Although the results of this pilot trial are extremely encouraging, the study has limitations inherent to its design. First, the open-label design of this trial allows for the possibility that some of the more subjective components of the BVAS/WG disease activity scoring instrument are affected by bias on the part of both the assessing physicians and the trial subjects. Second, because this was a study in patients characterized as refractory, it is not appropriate to extrapolate the results to patients with newly diagnosed ANCA-associated vasculitis, who are candidates for standard therapy.
Third, although the presence of active glomerulonephritis is a bad prognostic indicator and by definition denotes severe WG (5), the absolute reduction in renal function observed in the trial participants was modest. Most likely this is because they were all well-established patients, who were monitored closely, and recurrent disease activity was consequently detected early. Hence, the efficacy of rituximab for renal activity of WG merits further study.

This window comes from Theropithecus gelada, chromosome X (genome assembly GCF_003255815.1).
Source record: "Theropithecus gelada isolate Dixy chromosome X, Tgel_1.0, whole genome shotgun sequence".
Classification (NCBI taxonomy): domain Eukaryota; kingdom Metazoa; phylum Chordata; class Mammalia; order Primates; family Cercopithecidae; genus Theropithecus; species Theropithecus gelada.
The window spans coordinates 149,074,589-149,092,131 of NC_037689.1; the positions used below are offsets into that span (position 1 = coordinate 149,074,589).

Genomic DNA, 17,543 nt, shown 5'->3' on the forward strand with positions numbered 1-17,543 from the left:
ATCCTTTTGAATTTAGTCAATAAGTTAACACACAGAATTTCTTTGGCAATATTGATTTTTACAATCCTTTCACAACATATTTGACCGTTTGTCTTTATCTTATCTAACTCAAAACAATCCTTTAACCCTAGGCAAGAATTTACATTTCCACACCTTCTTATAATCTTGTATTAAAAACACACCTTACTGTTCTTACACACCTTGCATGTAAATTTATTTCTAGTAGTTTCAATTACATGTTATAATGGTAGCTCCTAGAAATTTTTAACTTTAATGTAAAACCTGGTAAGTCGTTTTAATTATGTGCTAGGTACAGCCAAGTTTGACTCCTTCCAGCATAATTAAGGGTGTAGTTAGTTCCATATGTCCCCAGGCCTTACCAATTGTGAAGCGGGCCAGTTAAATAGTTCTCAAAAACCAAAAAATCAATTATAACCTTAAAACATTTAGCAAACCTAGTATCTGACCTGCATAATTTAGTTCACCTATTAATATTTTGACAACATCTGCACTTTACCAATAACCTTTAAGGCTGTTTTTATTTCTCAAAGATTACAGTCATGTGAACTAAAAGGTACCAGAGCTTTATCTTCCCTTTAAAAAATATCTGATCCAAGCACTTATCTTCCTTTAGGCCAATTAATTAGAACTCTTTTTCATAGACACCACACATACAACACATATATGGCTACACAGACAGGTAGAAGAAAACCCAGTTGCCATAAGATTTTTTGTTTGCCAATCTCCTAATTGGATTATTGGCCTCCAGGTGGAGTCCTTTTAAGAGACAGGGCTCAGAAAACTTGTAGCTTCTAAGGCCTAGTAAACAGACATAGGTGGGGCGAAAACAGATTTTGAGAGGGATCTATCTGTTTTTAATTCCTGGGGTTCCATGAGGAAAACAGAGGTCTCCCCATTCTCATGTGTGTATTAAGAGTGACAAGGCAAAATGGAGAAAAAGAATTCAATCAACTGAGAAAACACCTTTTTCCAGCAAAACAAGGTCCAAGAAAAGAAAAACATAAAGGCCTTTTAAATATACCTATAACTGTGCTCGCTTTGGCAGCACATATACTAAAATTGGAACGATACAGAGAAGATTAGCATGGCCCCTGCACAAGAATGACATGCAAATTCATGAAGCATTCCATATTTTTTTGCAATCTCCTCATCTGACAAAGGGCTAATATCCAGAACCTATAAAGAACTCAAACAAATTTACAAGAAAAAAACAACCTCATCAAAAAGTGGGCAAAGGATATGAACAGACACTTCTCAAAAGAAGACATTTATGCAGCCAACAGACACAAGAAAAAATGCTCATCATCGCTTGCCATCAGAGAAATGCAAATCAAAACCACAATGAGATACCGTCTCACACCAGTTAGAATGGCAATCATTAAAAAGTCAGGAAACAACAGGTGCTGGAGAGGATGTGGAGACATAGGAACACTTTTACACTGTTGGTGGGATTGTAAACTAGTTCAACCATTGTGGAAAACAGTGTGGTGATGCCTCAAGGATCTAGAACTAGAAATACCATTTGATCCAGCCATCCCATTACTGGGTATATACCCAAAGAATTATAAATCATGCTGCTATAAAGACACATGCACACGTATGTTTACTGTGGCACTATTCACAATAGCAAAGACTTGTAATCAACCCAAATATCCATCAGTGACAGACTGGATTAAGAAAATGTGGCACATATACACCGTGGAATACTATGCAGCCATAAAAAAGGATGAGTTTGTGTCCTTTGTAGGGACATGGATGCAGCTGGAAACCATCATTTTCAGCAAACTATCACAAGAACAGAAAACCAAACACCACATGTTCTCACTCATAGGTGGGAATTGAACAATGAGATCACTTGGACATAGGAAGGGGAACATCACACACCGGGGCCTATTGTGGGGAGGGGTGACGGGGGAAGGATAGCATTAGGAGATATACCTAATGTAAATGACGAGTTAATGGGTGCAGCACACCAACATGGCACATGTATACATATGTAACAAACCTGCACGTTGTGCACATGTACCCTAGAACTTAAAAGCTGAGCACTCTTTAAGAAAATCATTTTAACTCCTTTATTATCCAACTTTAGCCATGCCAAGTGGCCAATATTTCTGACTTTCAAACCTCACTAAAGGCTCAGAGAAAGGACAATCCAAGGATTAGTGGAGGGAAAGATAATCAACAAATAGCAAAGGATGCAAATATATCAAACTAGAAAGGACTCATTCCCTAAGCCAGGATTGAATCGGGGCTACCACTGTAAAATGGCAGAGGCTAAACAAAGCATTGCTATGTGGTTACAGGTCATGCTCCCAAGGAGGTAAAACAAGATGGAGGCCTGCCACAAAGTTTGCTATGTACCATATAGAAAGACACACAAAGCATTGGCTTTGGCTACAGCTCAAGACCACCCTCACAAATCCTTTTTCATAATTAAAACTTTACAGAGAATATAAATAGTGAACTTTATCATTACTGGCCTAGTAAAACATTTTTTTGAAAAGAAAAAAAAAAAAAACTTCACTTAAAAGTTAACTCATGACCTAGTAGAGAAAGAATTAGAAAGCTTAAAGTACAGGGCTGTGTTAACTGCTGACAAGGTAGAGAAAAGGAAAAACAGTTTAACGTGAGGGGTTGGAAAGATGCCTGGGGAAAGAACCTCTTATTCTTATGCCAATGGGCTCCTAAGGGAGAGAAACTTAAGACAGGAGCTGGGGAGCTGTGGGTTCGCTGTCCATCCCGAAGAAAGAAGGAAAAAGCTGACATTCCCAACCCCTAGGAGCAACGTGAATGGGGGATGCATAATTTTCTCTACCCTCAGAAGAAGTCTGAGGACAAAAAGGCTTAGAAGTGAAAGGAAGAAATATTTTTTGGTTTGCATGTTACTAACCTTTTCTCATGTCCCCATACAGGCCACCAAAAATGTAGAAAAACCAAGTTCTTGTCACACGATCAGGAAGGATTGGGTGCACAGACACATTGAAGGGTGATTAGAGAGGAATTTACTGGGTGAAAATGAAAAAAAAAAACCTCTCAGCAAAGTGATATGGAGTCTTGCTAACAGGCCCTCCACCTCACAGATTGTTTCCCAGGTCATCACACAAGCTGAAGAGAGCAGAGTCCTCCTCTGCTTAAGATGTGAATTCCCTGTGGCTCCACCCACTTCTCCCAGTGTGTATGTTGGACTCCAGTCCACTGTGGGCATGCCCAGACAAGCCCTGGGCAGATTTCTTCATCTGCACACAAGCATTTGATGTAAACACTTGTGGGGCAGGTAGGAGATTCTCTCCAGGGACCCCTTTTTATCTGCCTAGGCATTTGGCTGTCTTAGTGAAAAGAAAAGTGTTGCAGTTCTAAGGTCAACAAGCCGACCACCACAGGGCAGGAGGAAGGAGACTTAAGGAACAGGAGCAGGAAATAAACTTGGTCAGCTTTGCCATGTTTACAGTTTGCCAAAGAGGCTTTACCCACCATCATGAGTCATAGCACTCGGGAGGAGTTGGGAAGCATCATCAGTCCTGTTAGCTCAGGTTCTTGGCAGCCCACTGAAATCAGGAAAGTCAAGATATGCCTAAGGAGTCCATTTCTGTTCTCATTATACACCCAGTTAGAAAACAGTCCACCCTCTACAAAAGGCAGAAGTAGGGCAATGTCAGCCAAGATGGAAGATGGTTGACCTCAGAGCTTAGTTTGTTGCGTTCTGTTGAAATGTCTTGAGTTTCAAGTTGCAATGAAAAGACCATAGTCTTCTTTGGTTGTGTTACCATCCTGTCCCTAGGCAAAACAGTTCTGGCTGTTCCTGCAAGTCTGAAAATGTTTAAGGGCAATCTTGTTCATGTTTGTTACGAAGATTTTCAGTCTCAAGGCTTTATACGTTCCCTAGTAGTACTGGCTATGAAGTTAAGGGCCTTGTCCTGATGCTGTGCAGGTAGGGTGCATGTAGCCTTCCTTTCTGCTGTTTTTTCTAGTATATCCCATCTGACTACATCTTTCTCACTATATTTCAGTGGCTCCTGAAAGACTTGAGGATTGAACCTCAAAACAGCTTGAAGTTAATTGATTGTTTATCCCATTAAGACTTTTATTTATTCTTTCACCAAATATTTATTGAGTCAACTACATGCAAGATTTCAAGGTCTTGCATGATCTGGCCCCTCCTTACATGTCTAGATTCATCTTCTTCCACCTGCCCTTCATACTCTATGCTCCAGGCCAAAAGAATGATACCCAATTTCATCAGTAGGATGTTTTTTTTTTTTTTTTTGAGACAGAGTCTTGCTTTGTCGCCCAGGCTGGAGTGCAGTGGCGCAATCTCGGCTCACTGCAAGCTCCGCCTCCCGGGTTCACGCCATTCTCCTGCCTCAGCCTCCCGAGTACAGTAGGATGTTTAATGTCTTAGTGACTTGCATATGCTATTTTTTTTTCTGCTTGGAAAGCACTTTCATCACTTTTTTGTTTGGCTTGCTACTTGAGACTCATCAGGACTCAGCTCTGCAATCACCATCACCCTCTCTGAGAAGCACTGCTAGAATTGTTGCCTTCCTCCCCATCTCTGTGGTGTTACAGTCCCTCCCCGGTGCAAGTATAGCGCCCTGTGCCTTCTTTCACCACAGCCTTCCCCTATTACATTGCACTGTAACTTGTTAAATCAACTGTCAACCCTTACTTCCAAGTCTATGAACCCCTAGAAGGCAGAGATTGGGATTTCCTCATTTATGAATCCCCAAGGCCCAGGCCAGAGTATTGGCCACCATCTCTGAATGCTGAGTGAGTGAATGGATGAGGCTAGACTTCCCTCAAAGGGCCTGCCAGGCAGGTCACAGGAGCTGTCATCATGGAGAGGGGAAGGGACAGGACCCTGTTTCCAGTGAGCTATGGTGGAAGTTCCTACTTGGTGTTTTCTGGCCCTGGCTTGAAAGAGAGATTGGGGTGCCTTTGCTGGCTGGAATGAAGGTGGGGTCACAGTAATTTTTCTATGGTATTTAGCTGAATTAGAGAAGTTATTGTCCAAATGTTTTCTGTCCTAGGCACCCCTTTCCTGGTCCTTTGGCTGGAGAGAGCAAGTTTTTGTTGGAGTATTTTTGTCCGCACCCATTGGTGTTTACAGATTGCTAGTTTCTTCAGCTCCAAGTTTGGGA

Finally, even though unlikely, it cannot be excluded with certainty that the immunosuppressive therapy received by some patients immediately preceding the trial contributed to the perceived beneficial effects of rituximab. However, in contrast to our previously reported cases (32), only one of the participants was given intravenous methylprednisolone (patient 5 for alveolar hemorrhage), and none were treated by plasma exchange. In contrast to cases reported by others, none of our patients received any other concomitant immunosuppressive drugs (46, 59–62). Thus, of all reports on the use of rituximab in ANCA-associated vasculitis, this cohort is the least confounded by other immunosuppressive therapies.